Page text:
What role should character development play in education, and who should be responsible for teaching it? Is failure an essential part of success? Discover how two very different New York schools address these questions.
It’s easy to fall into the trap of seeing the world as “us” vs. “them.” However, it’s much more constructive to take a step back and see how much “they” really are like “us.” A psychology professor provides some background and tips for avoiding bias.
In 1961, a diverse group of activists rode interstate buses to several southern cities, violating laws that did not allow African Americans to sit at the front of the bus or alongside white riders. This simple act sparked violent responses that drew attention to the civil rights cause. Explore the route and hear the voices of the Freedom Riders through this interactive site.
More people have died diving in underwater caves than climbing Mt. Everest. Any error or bit of bad timing could be fatal. But these caves hold scientific treasures that many divers consider worth the risk.
“I saw it with my own eyes!” A statement from someone who witnessed an event is usually taken as absolute proof of the truth—but how reliable are eyewitnesses, really? Charles W. Bryant digs into some of the problems with relying on eyewitness testimony.
Descendants of Holocaust survivors remember and honor their loved ones in many different ways. Read how some are trying to keep these events fresh in the minds of those who did not live through the times.
Did you ever wonder what the Harlem Renaissance looked like? See for yourself by watching a video about this age of discovery for modern African-American literature, art, and music.
The “power of the imagination” often seems an exaggerated term. However, according to a recent study in the field of neuroscience, the mind is capable of sending sensory signals that can seem quite real. Read on to find out more about this twist of perception.
Though the Transcontinental Railroad made transportation of goods and people across the country much more convenient, there were a number of negative results, including the decimation of the buffalo population and war with Native American tribes.
Would you have trouble parting with your favorite things? A hoarder is a person who collects items and can’t discard any of them. Often, the homes of hoarders are completely full, with only enough room left to walk from room to room. A new study using brain scans helps shed light on why people behave this way.
What phenomenon of nature can be massive, yet go unnoticed? Tamu Massif is an inactive volcano that lies under the northwest Pacific Ocean. See what scientists are learning about this relatively recent discovery.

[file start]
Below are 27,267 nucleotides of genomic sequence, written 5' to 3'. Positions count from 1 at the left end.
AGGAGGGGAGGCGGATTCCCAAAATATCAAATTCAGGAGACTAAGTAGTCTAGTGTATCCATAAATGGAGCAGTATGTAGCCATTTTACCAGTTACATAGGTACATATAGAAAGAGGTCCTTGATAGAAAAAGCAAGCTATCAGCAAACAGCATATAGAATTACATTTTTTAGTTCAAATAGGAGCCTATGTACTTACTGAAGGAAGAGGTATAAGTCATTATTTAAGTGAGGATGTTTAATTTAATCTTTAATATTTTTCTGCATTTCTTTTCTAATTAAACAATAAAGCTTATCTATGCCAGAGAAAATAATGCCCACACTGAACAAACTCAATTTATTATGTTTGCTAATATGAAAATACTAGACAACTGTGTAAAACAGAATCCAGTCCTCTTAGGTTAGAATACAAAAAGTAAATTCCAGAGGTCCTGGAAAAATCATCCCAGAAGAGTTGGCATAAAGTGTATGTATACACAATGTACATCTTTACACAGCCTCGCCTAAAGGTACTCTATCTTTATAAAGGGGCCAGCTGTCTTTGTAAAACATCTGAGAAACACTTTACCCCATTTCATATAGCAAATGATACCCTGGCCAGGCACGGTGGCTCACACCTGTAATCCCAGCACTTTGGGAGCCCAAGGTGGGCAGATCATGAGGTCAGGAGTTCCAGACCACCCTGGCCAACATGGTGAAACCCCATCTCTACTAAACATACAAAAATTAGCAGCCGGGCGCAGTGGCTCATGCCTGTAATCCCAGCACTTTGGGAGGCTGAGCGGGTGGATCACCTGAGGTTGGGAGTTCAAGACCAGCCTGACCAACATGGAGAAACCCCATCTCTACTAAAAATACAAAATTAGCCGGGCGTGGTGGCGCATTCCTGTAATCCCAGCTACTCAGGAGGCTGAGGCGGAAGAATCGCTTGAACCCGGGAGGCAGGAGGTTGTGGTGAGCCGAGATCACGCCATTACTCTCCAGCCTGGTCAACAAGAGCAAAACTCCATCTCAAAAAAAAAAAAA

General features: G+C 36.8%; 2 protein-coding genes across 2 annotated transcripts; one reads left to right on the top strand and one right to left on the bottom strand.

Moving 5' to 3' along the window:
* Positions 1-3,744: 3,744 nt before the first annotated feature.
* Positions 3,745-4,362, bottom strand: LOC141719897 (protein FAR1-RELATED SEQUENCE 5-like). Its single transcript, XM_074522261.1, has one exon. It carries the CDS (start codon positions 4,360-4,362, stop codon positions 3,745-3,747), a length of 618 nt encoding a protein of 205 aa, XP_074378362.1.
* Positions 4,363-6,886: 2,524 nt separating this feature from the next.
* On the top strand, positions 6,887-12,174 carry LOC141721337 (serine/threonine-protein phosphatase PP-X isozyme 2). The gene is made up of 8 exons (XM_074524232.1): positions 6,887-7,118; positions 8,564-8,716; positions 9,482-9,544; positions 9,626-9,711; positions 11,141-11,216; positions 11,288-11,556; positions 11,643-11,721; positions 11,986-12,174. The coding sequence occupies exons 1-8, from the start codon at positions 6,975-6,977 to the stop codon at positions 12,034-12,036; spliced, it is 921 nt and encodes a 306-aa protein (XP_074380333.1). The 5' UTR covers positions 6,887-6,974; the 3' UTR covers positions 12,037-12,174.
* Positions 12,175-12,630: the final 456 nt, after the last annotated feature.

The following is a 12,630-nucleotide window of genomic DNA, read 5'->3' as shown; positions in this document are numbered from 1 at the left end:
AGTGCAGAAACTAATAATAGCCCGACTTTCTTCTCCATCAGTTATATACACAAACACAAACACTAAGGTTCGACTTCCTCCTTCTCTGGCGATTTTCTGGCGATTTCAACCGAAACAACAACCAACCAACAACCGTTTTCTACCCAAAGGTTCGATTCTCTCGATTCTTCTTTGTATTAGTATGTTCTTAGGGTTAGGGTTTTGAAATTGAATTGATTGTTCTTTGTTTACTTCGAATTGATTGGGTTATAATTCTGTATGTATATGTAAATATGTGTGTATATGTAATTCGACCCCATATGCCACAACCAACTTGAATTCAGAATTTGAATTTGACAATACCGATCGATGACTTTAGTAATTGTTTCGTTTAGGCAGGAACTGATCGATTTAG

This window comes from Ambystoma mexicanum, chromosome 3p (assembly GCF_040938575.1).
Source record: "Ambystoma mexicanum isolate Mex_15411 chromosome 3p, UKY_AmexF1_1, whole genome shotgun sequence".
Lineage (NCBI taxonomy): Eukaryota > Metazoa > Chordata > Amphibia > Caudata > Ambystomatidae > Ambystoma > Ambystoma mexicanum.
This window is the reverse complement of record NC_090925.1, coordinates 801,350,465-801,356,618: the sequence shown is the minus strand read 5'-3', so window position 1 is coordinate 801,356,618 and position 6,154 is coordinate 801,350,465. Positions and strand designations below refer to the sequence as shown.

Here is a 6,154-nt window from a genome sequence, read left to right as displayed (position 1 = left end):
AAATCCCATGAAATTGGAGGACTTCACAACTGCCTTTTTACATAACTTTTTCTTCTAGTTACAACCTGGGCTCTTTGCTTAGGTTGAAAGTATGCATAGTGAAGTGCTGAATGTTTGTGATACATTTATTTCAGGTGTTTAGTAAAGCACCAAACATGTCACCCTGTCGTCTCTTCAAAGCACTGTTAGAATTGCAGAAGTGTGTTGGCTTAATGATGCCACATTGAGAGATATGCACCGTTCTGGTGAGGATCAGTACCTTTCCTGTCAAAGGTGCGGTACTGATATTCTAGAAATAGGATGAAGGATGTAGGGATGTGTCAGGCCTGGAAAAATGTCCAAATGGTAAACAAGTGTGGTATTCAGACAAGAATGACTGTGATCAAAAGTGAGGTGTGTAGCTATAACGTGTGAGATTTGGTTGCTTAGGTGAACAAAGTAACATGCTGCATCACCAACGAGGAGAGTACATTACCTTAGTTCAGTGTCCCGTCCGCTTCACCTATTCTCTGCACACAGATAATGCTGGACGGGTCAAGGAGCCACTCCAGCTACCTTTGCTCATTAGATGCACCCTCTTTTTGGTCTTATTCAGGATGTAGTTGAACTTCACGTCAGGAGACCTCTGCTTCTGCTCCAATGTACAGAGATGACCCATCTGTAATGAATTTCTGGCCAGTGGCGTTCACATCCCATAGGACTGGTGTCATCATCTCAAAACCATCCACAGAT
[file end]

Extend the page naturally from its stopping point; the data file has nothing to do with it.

In 1963, civil-rights activist Medgar Evers was murdered in his driveway by a white supremacist. Evers’s widow, Myrlie Evers-Williams, has carried on his legacy and spoke recently about the civil rights movement and her hopes for the future.
We sometimes take our freedoms for granted—for example, the freedom to learn. One Massachusetts woman, Razia Jan, has worked tirelessly to ensure the right to an education for girls in her native Afghanistan.
Shakespeare’s writing style can be challenging to read. Not only did he write four centuries ago, but he also played with language, coining new words, rearranging syntax, and using words as different parts of speech. Now, researchers have discovered that this last feature—using a noun like child as a verb instead, for example—excites the human brain because it is so unexpected.
In recent years, increasing amounts of screen time have contributed to a growing sense of disconnection with the physical world—hence, the birth of the “maker movement,” or a return to hands-on creation. Read about how “makerspaces” are attracting people with different interests who all want to create things they can hold on to.
If you really want to remember something, you take a picture of it. But a new study reveals that using that strategy may actually work against you: people remember more details about something if they don’t take a picture of it. NPR digs into the details and the implications.
Almost half a millennium ago in the New World, Spanish explorers heard tales of a land filled with gold and treasure. Soon, the myth of El Dorado was born. Read this article to learn the truth behind the myth. Did El Dorado really exist?
Most people would agree that learning another language has benefits. But this article highlights why people who are bilingual are more cognitively advantaged than those who speak just one language.
The longstanding conflict between Palestinians and Jews in Israel is deep-seated and complex, with each side characterizing the same events in vastly different ways. This video series from the Council on Foreign Relations provides a neutral, even-handed view of the history of the conflict.
From cave paintings to the first written words, human beings have been making themselves “heard” for a very long time. This section of the Museum of Natural History’s website provides a quick tour of how our use of language and symbols has grown over many, many centuries.